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Stef On Spain: Culture Shock, Catcalls and Lentils

They don’t have a word for shock here, at least not one that I’ve heard. Likely because nothing really shocks Sevillanos – they’re way too relaxed to be taken aback by anything. Though they’re relaxed, they’re also bold.

Por ejemplo, when a girl is walking down the street, she’ll hear catcalls. And then the dudes here will actually get up in her face yelling QUE BONITA, QUE BONITA or something else dumb. After so many seasons of American students here, you’d think someone might realize this is not at all an effective pick-up line, but actually just makes us more uncomfortable in our first few days – or very complemented. Not sure.

The second style of Spanish pick-up artistry is wildly more effective, though arguably just as tasteless. Girls go to a discoteca known as ‘that place where the American girls go’ by Spaniards, who come for cheap thrills (1 euro cover, sometimes free) as long as you aren’t wearing shorts or sandals. In said club, American girls dance like frat parties in movies and eurofolk just stand around, bobbing and watching. You make eye contact and since Don Juan and Jane Student don’t have a language in common, eye contact is as good as “let’s go.” And you go until 6 AM, easily. (Note: Don’t worry, Mom and Dad: I’m not Jane Student, la americana estupida, so far.)

So these are cross-cultural comparisons that are important for the American girl studying in Spain. A full cross cultural tendency is more sociologically interesting. Americans sugarcoat EVERYTHING. Spaniards don’t. So you can’t introduce a girl as your friend and badmouth her two minutes later because Luis and Carlos have actually been friends since birth and still live with their parents, next door to each other. They won’t understand what you’re saying if you can even get that far in Spanish. They value words, they value friends, and they keep both limited and deeply meaningful. Americans don’t. This greatly confuses Spaniards. Also, even though I really liked the chickpeas, I’ve since been served artichoke and lentil, two other vegetables I really strongly don’t like. If I were Spanish, I would probably just say “I don’t like lentils and artichokes (in Spanish).” But, I’m too weird-American-polite (which doesn’t make sense because I’m way cynical and New York brusque for this place) so I just kind of ate parts and pushed some to the side and said everything was good. I didn’t say delicious though, because I’m practicing not sugar-coating. Or less sugar-coating.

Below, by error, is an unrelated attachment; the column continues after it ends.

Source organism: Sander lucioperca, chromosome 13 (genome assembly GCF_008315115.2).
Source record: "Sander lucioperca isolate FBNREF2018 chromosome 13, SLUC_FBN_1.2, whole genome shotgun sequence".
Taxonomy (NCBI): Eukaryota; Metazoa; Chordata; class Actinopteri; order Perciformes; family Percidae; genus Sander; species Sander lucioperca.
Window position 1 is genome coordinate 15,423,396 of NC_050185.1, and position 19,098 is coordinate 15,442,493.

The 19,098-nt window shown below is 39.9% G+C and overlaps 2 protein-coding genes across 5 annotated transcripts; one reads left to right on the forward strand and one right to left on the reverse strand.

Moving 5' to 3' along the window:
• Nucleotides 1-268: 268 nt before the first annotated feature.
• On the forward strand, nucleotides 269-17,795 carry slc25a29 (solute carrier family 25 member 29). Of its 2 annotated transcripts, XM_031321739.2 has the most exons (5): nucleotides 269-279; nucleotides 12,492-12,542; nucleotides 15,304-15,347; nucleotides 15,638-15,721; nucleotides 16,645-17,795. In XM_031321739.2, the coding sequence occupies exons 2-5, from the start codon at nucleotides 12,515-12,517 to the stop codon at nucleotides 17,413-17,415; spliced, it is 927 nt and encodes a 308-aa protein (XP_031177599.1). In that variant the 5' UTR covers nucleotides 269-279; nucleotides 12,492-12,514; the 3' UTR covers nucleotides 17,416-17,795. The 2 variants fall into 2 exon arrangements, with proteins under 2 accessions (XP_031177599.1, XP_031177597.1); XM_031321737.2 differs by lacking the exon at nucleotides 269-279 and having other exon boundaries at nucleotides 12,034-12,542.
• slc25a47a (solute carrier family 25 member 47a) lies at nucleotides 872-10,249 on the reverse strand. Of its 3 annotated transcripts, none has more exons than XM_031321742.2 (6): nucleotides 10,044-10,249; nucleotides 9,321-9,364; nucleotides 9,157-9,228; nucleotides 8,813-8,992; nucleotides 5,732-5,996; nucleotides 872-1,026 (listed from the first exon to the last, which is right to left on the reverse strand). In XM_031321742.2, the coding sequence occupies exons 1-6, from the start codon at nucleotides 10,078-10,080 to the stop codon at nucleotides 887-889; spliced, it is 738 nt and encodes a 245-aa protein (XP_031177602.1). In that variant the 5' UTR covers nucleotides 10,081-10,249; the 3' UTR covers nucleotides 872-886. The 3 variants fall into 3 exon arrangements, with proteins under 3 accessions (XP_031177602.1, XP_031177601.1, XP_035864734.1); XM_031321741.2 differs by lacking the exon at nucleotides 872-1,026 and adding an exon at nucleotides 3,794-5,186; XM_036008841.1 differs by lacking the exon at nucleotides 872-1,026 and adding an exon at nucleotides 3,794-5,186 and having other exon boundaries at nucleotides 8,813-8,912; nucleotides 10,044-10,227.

Not everything I see gets analyzed into absurd and obtuse cultural observation – I’m actually learning from the Spanishmen more than just Spanish. Today at lunch, my host dad (who I think is named Luis but I really haven’t the slightest clue) told us that during the end of the Guerra Civil/beginning of Franco’s dictatorship, many people ate lentils because they were very cheap, and now lentils remind some people of tumultuous times and Franco. I hate lentils and dictatorship, so I guess I fit right in? It was a funfact and I’m really interested in the dictatorship so I was glad he brought that up randomly.

Point being, there is an intense history to this culture, this microcosmic dream I’m living in. There is nothing I really dislike yet (except lentils) because it feels so foreign – because it is. Everywhere we go feels like a thousand+ years of people and events are with us. I almost cried at a wedding on the steps of a church because it was just so fascinating – people are happier here. So even if some clubs are sketchy and some men are rude and not everyone is automatic best friends, there are aspects of this Sevilla life that are definitely the way things should be…

Or maybe I’m still just incepting into someone else’s dream – that’s what it feels like most of the time.

But, classes start tomorrow – back to some kind of reality.

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